Picking, at random, the Billboard Top 20 from pretty much any year in the last 30 is like shooting fish in a barrel if you're looking for complete dreck. The Billboard charts have been a bellweather for nothing at all where timeless music is concerned. Take a look at 1987, 1995 or 2002 if you don't believe me. I think you're being rather disingenuous if you're trying to pump up the case for 1967 by citing "Reunited" and "The Pina Colada Song" as proof that it was a better year than 1979.

For purposes of full disclosure Le Freak, Good Times and Pop Music were some of my favourite tunes of that year. As for Heartache Tonight I think you all know how I feel about the Eagles.
A solid argument as always Mike. While I can't and won't attempt to deflect attention from the puerile qualities of our National and Provincial "songs", it's worth reminding all that 1979, with its undoubted high points, was a year when disco (Phase 1) was in its death throes - though clearly not fast enough. In fact, perhaps better to move off of this line of argument altogether, when you look at the Billboard Top 20 below, which despite the inclusion of The Knack (and I mean, c'mon, it's the Knack!) and Blondie, may be one of the worst annual top 20's in the pantheon of modern pop.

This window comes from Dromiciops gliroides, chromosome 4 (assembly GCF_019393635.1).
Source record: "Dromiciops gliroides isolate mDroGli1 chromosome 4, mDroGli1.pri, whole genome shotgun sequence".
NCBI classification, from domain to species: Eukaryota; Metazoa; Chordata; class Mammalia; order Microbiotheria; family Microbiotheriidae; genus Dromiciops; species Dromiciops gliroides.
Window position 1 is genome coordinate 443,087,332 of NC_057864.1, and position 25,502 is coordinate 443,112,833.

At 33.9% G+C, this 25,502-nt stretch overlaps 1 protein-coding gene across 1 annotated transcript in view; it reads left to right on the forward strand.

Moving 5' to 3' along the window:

(And this is where Stuart jumps in and says "le Freak" and "I Will Survive" are great songs that he had a lot of early-teen romantic success with.)

01.My Sharona » Knack
02. Bad Girls » Donna Summer
03. Le Freak » Chic
04. Da Ya Think I'm Sexy » Rod Stewart
05. Reunited » Peaches & Herb
06. I Will Survive » Gloria Gaynor
07. Hot Stuff » Donna Summer
08. Y.M.C.A. » Village People
09. Ring My Bell » Anita Ward
10. Sad Eyes » Robert John
11. Too Much Heaven » Bee Gees
12. MacArthur Park » Donna Summer
13. When You're In Love With A Beautiful Woman » Dr. Hook
14. Makin' It » David Naughton
15. Fire » Pointer Sisters
16. Tragedy » Bee Gees
17. A Little More Love » Olivia Newton-John
18. Heart Of Glass » Blondie
19. What A Fool Believes » Doobie Brothers
20. Good Times » Chic